Directed by: Derek Cianfrance. Starring: Ryan Gosling, Michelle Williams, Mike Vogel. Runtime: 1h 52 min. Released: December 29, 2010 (US limited release)
I had tweeted before watching this film that Blue Valentine is a first-time watch and I wasn’t sure if I was emotionally ready for it. That’s because I’ve heard that it’s a “feel-bad” movie. Truly, that’s why I haven’t seen this until now, but I thought it was about time I watched it because I like Derek Cianfrance as a director and this is apparently his best film.
However, I enjoy both The Place Beyond the Pines and even The Light Between Oceans better than this. This just isn’t a film that I was invested in. I find the concept intriguing as the film tells the story of Dean (Ryan Gosling) and Cindy (Michelle Williams) as we see the start of their relationship and the process of them falling in love. These scenes are shown in flashbacks six years ago, as our characters are currently in the present where their current standing is further from a happy marriage.
The writing by Cianfrance and co-writers Joey Curtis and Cami Delavigne is also seamless in its transitions for its flashbacks and it’s well-written in its contrast of scenes at the start of their relationship and where they currently stand. The dialogue is also strong in its realism and when the pair argues, it feels like a dance between Gosling and Williams. The best part of the film for me were the performances from Gosling and Williams. They’re raw and their performances near the end of the film is where they are at their most heartbreaking.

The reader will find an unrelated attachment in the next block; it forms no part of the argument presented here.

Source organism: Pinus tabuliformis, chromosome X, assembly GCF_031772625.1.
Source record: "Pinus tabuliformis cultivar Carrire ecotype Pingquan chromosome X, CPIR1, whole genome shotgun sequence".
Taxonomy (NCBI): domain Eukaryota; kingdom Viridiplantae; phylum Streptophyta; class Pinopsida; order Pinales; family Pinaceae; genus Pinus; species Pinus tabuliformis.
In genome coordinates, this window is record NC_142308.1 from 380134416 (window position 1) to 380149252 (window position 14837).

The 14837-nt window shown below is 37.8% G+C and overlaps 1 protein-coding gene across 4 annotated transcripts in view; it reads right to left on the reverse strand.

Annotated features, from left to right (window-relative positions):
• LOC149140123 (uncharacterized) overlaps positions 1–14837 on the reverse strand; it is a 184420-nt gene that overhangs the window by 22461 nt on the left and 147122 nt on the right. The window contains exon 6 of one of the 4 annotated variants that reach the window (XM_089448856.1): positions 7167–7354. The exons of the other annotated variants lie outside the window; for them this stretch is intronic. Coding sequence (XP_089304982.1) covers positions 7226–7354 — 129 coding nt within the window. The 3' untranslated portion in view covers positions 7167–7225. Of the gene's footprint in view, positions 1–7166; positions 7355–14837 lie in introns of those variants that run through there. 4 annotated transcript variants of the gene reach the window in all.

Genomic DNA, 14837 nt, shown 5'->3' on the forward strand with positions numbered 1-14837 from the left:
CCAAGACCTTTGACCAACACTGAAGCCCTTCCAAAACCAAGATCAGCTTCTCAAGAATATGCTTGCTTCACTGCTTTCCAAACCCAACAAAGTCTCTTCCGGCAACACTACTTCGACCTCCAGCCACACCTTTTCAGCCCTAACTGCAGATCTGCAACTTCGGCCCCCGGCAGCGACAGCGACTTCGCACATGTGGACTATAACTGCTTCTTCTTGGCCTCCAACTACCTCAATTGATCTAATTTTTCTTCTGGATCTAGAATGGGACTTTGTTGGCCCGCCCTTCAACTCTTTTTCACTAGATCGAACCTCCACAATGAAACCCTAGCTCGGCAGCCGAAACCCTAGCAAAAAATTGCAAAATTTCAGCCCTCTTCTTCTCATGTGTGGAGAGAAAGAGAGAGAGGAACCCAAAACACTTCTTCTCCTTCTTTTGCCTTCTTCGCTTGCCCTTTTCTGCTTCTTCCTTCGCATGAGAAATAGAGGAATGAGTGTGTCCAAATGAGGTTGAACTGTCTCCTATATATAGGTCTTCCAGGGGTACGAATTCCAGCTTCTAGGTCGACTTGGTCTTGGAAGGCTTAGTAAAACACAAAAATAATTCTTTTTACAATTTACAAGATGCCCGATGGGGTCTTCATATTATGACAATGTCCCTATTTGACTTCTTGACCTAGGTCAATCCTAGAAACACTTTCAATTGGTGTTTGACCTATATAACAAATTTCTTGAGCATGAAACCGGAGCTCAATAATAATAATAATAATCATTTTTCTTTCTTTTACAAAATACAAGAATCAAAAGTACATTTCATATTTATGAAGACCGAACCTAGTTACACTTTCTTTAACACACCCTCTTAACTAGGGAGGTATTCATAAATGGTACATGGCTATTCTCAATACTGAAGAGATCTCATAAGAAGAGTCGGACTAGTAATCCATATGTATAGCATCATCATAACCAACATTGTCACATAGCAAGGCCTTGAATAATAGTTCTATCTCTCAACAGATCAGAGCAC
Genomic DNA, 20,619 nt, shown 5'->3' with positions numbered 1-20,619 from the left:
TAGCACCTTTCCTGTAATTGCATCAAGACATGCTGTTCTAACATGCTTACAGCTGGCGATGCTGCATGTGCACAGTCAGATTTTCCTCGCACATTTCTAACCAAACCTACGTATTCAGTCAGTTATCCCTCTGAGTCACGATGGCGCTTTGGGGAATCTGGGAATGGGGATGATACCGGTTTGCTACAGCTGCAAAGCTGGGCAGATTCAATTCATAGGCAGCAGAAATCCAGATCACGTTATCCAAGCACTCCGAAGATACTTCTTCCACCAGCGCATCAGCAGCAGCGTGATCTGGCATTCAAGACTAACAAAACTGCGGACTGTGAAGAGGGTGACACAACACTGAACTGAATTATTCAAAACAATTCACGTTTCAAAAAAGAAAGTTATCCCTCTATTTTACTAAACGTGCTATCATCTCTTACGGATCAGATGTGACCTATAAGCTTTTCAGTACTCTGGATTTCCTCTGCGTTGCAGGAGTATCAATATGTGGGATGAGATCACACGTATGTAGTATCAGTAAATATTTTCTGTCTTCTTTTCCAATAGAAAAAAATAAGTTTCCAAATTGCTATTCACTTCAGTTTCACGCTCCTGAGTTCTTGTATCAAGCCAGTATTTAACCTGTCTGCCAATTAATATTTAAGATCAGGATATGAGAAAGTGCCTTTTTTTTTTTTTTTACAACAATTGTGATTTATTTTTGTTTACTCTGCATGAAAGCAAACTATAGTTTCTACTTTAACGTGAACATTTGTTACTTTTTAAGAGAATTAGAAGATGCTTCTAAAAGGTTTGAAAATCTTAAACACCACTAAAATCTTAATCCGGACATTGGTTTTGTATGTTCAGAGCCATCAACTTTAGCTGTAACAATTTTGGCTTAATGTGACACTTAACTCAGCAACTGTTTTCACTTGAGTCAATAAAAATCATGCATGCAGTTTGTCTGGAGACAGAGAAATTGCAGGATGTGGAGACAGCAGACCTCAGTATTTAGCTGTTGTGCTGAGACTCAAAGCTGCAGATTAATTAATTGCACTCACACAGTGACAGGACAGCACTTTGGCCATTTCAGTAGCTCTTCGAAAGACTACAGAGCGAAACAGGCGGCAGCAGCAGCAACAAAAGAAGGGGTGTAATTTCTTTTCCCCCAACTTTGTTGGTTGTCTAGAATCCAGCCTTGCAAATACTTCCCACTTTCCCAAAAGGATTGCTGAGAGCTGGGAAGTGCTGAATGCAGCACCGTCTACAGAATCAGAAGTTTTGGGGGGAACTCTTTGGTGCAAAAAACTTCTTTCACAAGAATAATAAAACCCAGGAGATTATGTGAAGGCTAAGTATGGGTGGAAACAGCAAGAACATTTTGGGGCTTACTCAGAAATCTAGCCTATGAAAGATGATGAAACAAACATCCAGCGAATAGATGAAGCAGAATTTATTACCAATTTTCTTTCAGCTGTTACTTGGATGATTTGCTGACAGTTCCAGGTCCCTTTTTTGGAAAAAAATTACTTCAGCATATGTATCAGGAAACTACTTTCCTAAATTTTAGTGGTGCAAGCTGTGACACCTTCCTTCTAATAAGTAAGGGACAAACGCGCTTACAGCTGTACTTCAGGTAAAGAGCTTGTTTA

I think my big problem with this is just that the pacing is slow and I found it boring throughout. I liked the scenes of them falling in love and them in the past, but I just never fully clicked with the characters. They’re real, everyday people and while that makes the film feel realistic and allows for very raw performances. And while something like Marriage Story works for me for similar reasons, I thought that drama was captivating and I liked the characters. Here, I just didn’t connect to the characters as much as I wanted to and didn’t feel any emotional reactions to the story until 20 minutes left.
I’d like to talk a bit about what worked for me there, so spoiler alert.
The contrast of Dean trying to fight for their marriage edited with their wedding is great filmmaking. This is one of the points where it worked emotionally for me. Dean walking away and his daughter Frankie (Faith Wladyka) chasing after him is also crushing. I think my favourite moment was the heat of anger for Dean when Cindy asks for a divorce and he takes his wedding ring off and throws it away. He then immediately goes through the bush looking for it. This scene worked best for me because it’s a knee-jerk reaction to losing everything, throwing it away and then realizing just what he’s done.
End of spoilers.
The arguments and negativity in the film and its sad story left me exhausted, and I’d be more exhausted if I were invested in these characters. The story here works, and the look of the film does too (with cinematography by Andrij Parekh), but there’s just something about it that underwhelmed me. It’s well-directed, well-acted and well-written but I didn’t like how I felt during this and I didn’t like the characters. It’s an anti-romance film that I appreciated more than enjoyed. However, that end credit sequence with the fireworks exploding over stills of the film is one of the most creative end credit sequences I’ve seen, so kudos for that.